We asked Marta if she had some advice for other fempreneurs, and in perfect Marta style she provided these great tips, hoping that even one of them might help other women entrepreneurs build successful businesses:

· Stop waiting. There is rarely a moment or perfect time to do something. If you want to start a business or make your business better, do it now.

· Find and believe in yourself. Whatever you want to achieve with your business, know that you can do it. Ignore your critics. Take good advice when it’s offered, but listen to your own advice too. Trust your judgement. If something around you isn’t working, fix the problem instead of changing yourself to suit the problem.

· Have passion. If you’re going to dedicate hours and effort towards your business, make sure it’s something you like. Passion is infectious. If you have it, you will ignite passion in others. If you love your business, others will come to love it too.

· Invest in yourself and in other business owners. You can invest directly in your business, upgrade your technical skills or learn something new. Make sure you also take time to help other business owners succeed. Once you’ve achieved success, help others achieve theirs.

· Be decisive. Sometimes the information age is more a hindrance than a help. There is so much information available in just a few keystrokes that it is overwhelming. Being a successful business owner means learning how to make effective decisions. Think about each decision and weigh your options, but don’t get paralyzed by the details.

· Build a team and play on that team. Nobody succeeds all by themselves. You need to surround yourself with an effective team. Work to create a positive environment and listen to those around you.

· Participate in your business community and network. Meet new people. You may find new clients, suppliers or partners at a networking event. You can learn new ideas from other business owners. Take some time to help build your business community.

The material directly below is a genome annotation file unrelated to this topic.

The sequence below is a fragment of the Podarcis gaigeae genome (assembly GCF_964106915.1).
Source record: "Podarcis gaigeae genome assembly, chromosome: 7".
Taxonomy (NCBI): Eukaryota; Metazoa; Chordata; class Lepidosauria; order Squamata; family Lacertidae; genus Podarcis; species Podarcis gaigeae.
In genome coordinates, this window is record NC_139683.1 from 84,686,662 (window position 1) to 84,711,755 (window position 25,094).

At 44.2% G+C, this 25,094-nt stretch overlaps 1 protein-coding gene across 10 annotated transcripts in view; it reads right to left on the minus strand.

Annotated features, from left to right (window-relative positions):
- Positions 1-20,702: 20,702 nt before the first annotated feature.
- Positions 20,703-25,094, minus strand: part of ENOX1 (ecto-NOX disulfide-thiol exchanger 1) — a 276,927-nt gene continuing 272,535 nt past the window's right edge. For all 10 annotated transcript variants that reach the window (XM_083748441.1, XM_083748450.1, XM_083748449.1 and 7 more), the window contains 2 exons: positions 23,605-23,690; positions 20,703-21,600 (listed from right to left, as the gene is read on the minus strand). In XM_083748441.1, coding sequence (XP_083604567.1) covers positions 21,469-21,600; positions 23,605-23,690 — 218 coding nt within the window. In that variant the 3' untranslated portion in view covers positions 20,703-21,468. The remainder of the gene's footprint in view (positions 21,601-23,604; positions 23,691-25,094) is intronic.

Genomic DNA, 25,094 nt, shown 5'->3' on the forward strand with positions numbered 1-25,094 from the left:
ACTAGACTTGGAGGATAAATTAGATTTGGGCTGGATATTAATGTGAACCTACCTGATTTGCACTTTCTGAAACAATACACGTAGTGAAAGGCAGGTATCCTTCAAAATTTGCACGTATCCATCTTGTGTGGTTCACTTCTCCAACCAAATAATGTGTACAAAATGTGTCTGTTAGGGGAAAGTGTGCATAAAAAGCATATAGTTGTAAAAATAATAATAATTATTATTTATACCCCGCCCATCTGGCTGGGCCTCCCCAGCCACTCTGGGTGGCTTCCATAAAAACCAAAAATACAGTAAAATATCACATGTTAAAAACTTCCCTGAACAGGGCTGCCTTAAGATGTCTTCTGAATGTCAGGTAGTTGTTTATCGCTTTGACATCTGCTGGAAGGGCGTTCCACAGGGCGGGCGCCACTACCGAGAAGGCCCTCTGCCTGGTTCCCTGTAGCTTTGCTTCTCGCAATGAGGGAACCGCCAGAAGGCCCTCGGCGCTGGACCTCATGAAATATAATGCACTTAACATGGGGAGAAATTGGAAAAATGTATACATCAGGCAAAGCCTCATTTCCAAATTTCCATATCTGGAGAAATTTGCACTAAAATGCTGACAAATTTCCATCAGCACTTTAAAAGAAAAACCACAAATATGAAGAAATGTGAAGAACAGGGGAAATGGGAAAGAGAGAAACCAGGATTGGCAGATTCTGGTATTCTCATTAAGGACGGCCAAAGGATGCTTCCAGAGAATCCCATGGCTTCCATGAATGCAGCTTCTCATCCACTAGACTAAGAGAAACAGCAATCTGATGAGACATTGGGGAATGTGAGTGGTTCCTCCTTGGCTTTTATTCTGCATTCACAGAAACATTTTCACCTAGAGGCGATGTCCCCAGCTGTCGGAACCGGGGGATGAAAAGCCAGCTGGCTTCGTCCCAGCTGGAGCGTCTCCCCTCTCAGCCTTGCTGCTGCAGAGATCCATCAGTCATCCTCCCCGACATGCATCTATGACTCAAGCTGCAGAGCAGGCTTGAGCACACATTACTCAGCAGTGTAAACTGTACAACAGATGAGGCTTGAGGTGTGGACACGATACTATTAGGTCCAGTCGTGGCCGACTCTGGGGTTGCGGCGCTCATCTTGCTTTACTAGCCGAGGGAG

Just before the publication of this article we received a press release from SodaStream which announced, “SodaStream Canada managed to double its revenues year-over-year in 2013. By the end of the year, SodaStream Canada soared past SodaStream USA's household penetration rate (HPR) and finished the year with an HPR of 2.4% in Canada.”   CONGRATULATIONS MARTA!

Laurel Skuba

The Pawsh Dog Inc.

Laurel Skuba has a work ethic, drive and sense of self that is truly admirable for a woman of her young age. At 30, she owns and operates three pet grooming and daycare facilities, an innovative canine wellness centre and employs just under 50 people. And she accomplished all of this in less than 5 years.

Laurel’s love for dogs started at age 11 when she purchased her first puppy. “I saved up all my gift, babysitting, an allowance money for over a year until I could afford my first pup, a Keeshond I named Tessa.  I began taking my pup to local training classes, practicing regularly, and was quickly at the head of my class.  My instructor suggested that I consider competing in a dog show.  I was hooked!” she said.

Laurel completed her Bachelor’s of Science degree and was planning to attend veterinary school but decided it wasn’t for her. She returned to university and completed her Bachelor of Commerce degree and began what she thought would be her career with a Big 4 accounting firm.

“While I enjoyed my time with the firm, the job demanded long hours, which meant I was leaving my house at 7:00 am, and often returning home after 10:00 pm.  My dogs were spending too much time home alone and were starting to combat the boredom by destroying my house. I researched dog daycares in the city, but at that time there was only one, and it closed daily at 6:00pm. There was no way that my job would allow me to leave to pick them up and drive them all the way home.  I settled on having a dog walker go to my house once a day and take my dogs for a half-hour walk.  This service was very expensive, and while it provided some relief, it was not enough to curb their behaviour issues. Had the problem been short term, I may have suffered through it, but as a long-term lifestyle I realized that either the accounting career or the dogs needed to go,” she explained.

With $30,000 in hand, Laurel signed her lease on Marion St. and opened the Pawsh Dog on August 19, 2009. In 2012 she opened her Taylor location and only a few months later she purchased another grooming business on Portage Avenue and opened her third location.